The journey so far?
We have managed to secure some schools so the programme will start in January. We are in talks with several other schools and by the time we are ready to kick off in January there would be enough schools on the platform.
We are recruiting coaches and other administrative staff too so we expect to kick off with a minimum of 10 schools.
The coaches will be seconded to the schools and they would be the ones to execute our programmes in the schools to which they are attached.
You talked about the programme being in Uganda and Zimbabwe. How did that come about?
When we started TeamNigeria and some of our African brothers saw what we have been able to achieve with it, they approached us and said they would be interested in taking this programme back home to their governments so that their own people could also benefit from it. We gave them the prototype and asked them to start in their own communities in the United Kingdom and they’ve seen some amazing outcomes. They approached their FA and the government is receptive to their ideas so we went over to sort of consult for them on how best to implement it. They don’t have the kind of red tape that we have here in Nigeria as well as the number of people who won’t raise a finger unless they’re sure of what’s in it for them so it was easier for them to act quickly on the programme.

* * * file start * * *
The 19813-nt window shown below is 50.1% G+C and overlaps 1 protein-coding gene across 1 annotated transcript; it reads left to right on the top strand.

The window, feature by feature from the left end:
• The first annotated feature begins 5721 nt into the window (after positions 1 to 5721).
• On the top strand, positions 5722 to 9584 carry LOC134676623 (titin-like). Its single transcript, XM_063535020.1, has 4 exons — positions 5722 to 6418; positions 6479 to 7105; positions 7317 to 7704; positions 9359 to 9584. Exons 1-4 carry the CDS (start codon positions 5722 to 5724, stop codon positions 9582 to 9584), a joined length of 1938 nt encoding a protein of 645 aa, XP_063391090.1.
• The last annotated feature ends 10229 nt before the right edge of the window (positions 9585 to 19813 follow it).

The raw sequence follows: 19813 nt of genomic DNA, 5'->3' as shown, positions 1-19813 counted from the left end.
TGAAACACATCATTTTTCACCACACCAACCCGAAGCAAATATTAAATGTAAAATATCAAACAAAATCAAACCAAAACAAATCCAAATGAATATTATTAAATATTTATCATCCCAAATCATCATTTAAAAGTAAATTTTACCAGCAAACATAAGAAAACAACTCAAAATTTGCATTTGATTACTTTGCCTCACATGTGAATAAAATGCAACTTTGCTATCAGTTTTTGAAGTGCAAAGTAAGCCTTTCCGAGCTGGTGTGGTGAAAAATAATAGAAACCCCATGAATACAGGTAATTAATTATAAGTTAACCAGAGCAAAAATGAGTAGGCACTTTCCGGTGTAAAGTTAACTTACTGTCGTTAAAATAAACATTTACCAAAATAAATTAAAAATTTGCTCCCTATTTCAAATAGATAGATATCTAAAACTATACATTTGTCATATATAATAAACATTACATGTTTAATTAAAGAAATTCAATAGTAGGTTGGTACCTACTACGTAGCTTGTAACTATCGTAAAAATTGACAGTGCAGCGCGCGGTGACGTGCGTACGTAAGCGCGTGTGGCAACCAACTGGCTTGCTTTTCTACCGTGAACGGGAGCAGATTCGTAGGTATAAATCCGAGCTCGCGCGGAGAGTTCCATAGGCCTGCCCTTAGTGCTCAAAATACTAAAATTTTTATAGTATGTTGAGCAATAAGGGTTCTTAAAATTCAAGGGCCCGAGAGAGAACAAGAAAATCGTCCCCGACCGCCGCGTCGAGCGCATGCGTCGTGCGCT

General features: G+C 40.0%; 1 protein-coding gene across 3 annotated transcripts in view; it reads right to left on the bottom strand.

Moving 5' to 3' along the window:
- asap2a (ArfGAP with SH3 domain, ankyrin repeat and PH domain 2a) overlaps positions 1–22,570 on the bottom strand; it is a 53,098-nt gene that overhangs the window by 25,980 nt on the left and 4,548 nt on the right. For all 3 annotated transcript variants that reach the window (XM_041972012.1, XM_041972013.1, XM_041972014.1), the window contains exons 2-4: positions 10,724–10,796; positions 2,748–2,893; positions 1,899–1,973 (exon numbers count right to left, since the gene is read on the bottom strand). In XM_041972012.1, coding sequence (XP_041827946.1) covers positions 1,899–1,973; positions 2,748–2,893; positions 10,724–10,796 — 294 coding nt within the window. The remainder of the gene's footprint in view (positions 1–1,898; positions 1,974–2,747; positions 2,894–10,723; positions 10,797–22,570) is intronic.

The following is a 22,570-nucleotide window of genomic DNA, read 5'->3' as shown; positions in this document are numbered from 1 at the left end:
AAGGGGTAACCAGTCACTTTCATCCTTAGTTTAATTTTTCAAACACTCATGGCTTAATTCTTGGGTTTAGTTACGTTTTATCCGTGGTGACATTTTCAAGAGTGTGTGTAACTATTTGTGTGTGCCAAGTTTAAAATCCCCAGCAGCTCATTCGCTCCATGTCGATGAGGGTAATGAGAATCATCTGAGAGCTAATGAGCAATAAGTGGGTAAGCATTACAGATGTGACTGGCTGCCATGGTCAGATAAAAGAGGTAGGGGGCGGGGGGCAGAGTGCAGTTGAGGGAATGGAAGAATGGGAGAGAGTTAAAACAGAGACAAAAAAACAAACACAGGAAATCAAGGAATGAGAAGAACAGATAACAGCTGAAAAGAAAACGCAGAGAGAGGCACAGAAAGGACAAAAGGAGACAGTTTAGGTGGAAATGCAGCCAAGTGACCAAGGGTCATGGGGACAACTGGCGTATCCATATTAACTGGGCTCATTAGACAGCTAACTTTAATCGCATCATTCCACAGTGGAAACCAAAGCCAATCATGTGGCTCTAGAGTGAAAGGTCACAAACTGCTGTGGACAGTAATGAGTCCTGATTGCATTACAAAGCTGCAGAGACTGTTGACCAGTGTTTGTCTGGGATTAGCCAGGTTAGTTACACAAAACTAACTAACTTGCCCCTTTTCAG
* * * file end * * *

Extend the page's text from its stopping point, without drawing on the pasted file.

What are the quick wins that you can point at even as we wait for the three-year cycle of the programme?
For starters, the number of staff we are hoping to recruit and take off the labour market is a win for us. We are looking to match coaches with the number of schools that register on our programme so we could be looking at a very high number. If you add these to the administrative staff that we are also recruiting, then you know that’s massive.
Also, to measure impact, we are looking at producing periodical reports to parents about how their kids are doing on the programme and how they can help them do better. It will also be a feedback mechanism for us because we would also be measuring the impact of our coaches and their commitments to the children under their care.
We have noted down a number of key performance indicators which we would be adjusting to fit realities so that we can be able to tick off quick wins on our lists as soon as we achieve them.